The polyester of this invention should be unsaturated. Unsaturated polyesters are the product of a condensation reaction between difunctional acids and alcohols one of which (generally the acid) contributes olefinic unsaturation. This polymer is dissolved in styrene or other monomeric material containing vinyl unsaturation. With heat and/or free radical initiation, the polyester and reactive diluent crosslink into a solid, non-melting network.

Curing Agents

The curing agent used should contain a primary or secondary amine. An amount is used which is sufficient to cure the blend. For example, an imidazole curing agent may be used. Generally, the amount of imidazole will vary from about 1.5% to about 10%. Other primary or secondary amine percentages required may be individually determined in order to effectuate the curing.

Free Radical Initiator

An effective amount of a free radical initiator is employed. The initiator may be a peroxide, but need not necessarily be a peroxide, such as, but not limited to benzoyl peroxide, tertiary butylhydroperoxide, or ditertiary butylperoxide. The preferred initiator is 2,5-dimethyl-2,5-bis(2-ethyl-hexoyl peroxy)hexane.

In general, the amount of initiator employed will range widely, but will be an amount which is sufficient to effect the desired cure or crosslinking. Preferably, the amount of initiator will vary from about 0.25% to about 5% based on the polyester resin.

The present compositions may be prepared by various techniques. If, for example, the instant compositions are to be utilized within a short time, they can be prepared by simply mixing all the components, adding the customary additives, such as fillers, impact modifiers, reinforcement flake or fibers, mat or webs, pigments, flame retardant agents, plasticizers, stabilizers, extenders, antioxidants and promoters, accelerators, thixotrophic agents, etc. and then molding and curing the composition.

Under certain conditions it may be desirable to utilize a 2-package system utilizing a combination of two or more of the for basic constituents.

The present compositions may be utilized in many applications such as for making various castings and parts.

By the addition of suitable promoters and the like, the present compositions are especially suitable in resin transfer molding (RTM), pressure gellation molding and the like.

The following examples are given to illustrate the preparation of the instant heat-curable thermosetting compositions. It is understood that the examples are embodiments only and are given for the purpose of illustration and the invention is not to be regarded as limited to any specific components and/or specific conditions recited therein. Unless otherwise indicated, parts and percentages in the examples are parts and percentages by weight.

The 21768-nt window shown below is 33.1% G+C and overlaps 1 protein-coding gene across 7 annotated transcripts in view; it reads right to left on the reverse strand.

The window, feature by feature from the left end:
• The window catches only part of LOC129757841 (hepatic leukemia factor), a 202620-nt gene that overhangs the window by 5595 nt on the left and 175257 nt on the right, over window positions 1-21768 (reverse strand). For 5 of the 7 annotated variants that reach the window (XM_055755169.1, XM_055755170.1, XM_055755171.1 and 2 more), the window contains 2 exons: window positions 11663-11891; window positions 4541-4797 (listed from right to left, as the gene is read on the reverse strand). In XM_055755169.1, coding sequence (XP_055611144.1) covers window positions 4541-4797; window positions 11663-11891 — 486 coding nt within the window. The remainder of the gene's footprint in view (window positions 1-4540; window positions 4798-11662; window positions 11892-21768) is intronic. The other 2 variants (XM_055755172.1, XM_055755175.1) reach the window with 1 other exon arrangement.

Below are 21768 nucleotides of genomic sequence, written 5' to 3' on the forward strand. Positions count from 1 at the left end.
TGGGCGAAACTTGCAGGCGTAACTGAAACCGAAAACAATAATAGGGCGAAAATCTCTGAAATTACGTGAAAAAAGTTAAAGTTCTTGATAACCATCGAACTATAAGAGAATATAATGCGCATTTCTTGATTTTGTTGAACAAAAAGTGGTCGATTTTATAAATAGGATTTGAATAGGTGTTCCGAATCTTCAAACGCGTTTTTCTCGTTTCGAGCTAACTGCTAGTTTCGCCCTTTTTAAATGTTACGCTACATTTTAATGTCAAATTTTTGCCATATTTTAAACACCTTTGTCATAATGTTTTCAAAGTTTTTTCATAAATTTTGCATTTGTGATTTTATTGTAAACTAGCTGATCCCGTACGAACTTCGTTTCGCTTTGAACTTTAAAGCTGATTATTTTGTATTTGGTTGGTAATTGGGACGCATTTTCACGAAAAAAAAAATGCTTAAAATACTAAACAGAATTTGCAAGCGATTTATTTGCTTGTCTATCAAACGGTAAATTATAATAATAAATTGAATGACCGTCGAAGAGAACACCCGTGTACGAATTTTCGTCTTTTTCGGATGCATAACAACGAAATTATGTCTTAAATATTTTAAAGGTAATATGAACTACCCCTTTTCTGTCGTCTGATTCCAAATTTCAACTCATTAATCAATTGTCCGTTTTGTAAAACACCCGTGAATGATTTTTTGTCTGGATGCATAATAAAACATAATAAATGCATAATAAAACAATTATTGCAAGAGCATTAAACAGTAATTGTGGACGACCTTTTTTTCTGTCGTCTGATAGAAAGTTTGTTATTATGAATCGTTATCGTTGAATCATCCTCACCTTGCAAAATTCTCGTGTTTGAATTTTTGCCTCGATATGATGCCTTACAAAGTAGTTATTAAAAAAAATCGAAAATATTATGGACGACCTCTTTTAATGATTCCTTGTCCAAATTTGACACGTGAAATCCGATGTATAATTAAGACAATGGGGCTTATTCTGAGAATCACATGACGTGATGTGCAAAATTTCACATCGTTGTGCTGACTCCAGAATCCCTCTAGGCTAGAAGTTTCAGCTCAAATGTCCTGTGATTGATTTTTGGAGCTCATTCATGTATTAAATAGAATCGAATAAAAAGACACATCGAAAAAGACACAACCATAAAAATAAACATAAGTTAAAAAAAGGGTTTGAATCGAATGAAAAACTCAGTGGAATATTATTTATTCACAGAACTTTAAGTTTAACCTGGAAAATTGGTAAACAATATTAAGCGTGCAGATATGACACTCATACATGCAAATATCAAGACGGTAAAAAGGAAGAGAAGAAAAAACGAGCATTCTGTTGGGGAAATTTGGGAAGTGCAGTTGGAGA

EXPERIMENT 1

A series of unreinforced resin castings were fabricated to determine the effects of adding polyester resins to epoxy resins. A commercial polyester resin (Stypol 8009, Freeman Chemical Company) initiator (U.S. P245, Witco Company) mixture was combined with a commercial epoxy resin EPON Resin 9301, Shell Oil Company) curing agent (EPON 9350 curing agent, Shell Oil Company) mixture at 20 wt %, 25 wt %, 30 wt %, 40 wt %, 50 wt % and 75 wt %. Samples of 100 wt % epoxy resin and 100 wt % polyester resin were also analyzed as controls by which to compare the blends. Table 1 describes the casting mix ratio. Table 2 describes the (A/B) weight ratio at which parts were evaluated.

              TABLE 1______________________________________MIX RATIOS______________________________________A     epoxy resin    100    parts by weight (pbw) curing agent   6B     polyester resin                100 initiator      0.5______________________________________

              TABLE 2______________________________________PARTS EVALUATED AT A/B WT RATIO______________________________________100/080/2075/2570/3060/4050/5025/750/100______________________________________

FIG. 4 shows a synergistic improvement in glass transition temperatures (as measured by Rheometrics DMA) of the epoxy-polyester blends over the 0/100 and 100/0 epoxy or polyester resins by more than 20° C. FIGS. 1 through 3 show a synergistic improvement in tensile strength and modulus without sacrifice to tensile elongation to break. FIG. 1 is a graph of tensile strength of the epoxy-polyester blend in relation to polyester content in weight percent. As may be seen in FIG. 1, the tensile strength at all blend ratios is improved over tensile strength properties normally expected from an ideal mixture (i.e., indicated by the dashed lines) of epoxy resin and polyester.